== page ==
How Can Rear End Collisions Hurt People so Badly?

How Can Rear End Collisions Hurt People so Badly? Often referred to as “whiplash crashes,” rear end collisions tend to be (incorrectly) regarded as minor accidents. However, this type of accident is capable of producing serious, life-altering injuries or worse. If you were in a rear end collision that someone else’s careless or reckless behavior caused, you can seek compensation for your injuries through a car accident lawsuit. Read on for more information about this type of crash and the legal process involved in obtaining compensation.

How Are Rear End Collisions Caused?

The most common way for a rear end collision to occur is if the driver of one vehicle is following another vehicle too closely. If the lead vehicle suddenly slows or stops, the driver of the following vehicle may not realize in time to stop or can’t stop without striking the vehicle. Other common causes of rear end collisions include:
  • Distracted driving, in which the driver of the following vehicle focuses on something else and fails to realize that a vehicle in front of it has stopped. There are three types of distractions that can result in a distracted driving accident, including manual distractions, which cause the driver to take his or her hands from the wheel; visual distractions, which draw the drivers eyes from watching the roadway; and cognitive distractions, which take the driver’s mind off of the task of driving safely. Texting is a particularly dangerous distraction, as it is a manual distraction, a visual distraction, and a cognitive distraction all at the same time.
  • Speeding, which makes it difficult for other drivers to safely judge the gap in traffic before pulling out, and also increases the amount of distance needed for the car to come to a safe stop after the driver has perceived danger and has responded by braking.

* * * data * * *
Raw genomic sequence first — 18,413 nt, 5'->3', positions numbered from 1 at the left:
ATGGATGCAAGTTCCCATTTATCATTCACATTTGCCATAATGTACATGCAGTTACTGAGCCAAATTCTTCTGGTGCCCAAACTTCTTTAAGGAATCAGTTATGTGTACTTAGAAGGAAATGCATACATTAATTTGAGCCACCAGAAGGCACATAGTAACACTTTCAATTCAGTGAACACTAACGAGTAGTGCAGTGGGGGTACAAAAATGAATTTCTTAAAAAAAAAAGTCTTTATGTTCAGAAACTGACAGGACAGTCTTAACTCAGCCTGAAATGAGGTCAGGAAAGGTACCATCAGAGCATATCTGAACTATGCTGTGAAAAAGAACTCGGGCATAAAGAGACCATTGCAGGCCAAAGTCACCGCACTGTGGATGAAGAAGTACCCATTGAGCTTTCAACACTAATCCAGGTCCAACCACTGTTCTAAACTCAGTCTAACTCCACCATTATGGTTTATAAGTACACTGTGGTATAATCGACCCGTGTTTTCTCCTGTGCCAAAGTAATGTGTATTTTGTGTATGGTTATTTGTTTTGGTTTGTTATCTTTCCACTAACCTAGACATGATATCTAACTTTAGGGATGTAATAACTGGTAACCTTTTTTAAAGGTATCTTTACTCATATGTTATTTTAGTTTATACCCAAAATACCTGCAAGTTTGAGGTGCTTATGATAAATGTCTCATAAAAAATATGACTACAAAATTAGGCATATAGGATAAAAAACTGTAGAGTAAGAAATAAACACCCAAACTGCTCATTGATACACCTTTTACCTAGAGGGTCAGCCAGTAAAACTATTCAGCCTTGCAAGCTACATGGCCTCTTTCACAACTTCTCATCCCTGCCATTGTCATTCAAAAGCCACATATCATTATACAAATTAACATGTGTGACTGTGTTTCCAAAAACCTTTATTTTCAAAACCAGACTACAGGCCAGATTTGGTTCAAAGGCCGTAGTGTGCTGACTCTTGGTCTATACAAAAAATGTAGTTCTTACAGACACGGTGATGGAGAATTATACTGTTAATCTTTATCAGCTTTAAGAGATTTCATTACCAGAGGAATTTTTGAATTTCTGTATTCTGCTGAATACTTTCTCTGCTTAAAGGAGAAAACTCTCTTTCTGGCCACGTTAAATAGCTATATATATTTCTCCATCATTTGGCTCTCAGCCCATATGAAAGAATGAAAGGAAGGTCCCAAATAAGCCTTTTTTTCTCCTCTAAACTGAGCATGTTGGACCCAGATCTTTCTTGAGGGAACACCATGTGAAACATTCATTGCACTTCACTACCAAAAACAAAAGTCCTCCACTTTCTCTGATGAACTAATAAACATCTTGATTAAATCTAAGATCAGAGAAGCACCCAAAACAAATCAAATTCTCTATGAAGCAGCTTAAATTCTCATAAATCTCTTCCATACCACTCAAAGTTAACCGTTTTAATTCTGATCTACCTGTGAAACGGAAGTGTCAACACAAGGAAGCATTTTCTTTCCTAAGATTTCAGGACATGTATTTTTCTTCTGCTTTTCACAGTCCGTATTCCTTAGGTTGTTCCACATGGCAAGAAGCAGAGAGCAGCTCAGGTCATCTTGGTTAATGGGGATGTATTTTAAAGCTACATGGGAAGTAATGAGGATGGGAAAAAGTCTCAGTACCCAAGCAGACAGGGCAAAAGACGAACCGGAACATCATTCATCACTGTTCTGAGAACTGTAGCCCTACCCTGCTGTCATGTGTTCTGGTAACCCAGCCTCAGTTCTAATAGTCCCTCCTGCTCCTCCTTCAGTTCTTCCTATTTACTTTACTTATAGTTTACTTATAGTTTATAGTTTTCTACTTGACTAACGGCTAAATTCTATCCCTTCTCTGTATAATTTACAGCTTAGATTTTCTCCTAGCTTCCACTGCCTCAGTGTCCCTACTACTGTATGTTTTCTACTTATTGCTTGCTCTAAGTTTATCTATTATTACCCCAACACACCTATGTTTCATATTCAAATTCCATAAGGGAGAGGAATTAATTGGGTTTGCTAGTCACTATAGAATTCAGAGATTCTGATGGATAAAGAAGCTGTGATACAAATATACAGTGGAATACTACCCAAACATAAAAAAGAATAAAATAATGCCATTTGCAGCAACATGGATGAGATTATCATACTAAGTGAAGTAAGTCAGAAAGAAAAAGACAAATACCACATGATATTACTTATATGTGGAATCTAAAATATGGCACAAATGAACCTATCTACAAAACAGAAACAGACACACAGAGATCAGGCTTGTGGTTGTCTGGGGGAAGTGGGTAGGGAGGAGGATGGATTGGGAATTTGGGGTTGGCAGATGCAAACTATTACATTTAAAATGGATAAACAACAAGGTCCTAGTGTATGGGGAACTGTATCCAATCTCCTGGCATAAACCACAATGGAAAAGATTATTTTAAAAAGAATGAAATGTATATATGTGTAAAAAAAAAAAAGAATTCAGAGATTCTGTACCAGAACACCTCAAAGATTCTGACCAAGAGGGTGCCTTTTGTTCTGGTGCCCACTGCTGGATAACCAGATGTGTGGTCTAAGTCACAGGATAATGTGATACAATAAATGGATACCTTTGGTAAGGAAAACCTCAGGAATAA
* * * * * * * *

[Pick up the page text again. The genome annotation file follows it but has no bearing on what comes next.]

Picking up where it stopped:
• Inclement weather, which can make road surfaces slick and make it hard to stop if the driver in the lead vehicle suddenly brakes. Both speed and wet or slippery road surfaces increase the distance that the vehicle needs to make a safe stop.
  • Vehicle defects: Drivers have a responsibility to properly maintain their vehicles in good, working conditions. One of the most common maintenance issues to occur on a vehicle involves the brakes. Failing to maintain your vehicle's brakes can cause the brakes to fail and lead to a rear end accident. Additionally, the manufacturers and distributors of vehicle brake parts must ensure that the brakes will work properly when used as labeled. If your brakes failed because of defective auto parts, the manufacturer and distributor of that part can be found liable.
  • Driver error, which causes many accidents, including rear end collisions. Common examples of a driver error that could lead to a rear end accident include the driver’s foot slipping off the brake pedal onto the gas.

The Injuries Caused by Rear End Collisions

The most commonly discussed injury to arise from a rear-end collision is whiplash. Whiplash is a neck injury that occurs when the force of the collision causes the head to rock violently back and forth on the neck in a motion that resembles the lashing of a whip. The injury is most commonly the result of rear end accidents, as the force of the collision causes the driver of the lead vehicle’s head to snap forward and then rapidly snap backward. Whiplash symptoms commonly include neck pain and stiffness; headaches, generally starting at the base of the skull; tenderness in the upper back, shoulder, or arms; tingling or numbness in the arms; dizziness; and fatigue. Other injuries that can be caused by a rear end collision include:
  • Back and spinal cord injuries, including slipped vertebrae, ruptured discs, or even spinal cord injuries. The spinal cord is a bundle of nerves that extend down the back from the base of the skull to the waist. The bony vertebrae of the spine protect it. Injuries to the spinal cord often result in a loss of sensation and function below the site where the injury occurred, which is known as paralysis. Paralysis is permanent, most of the time.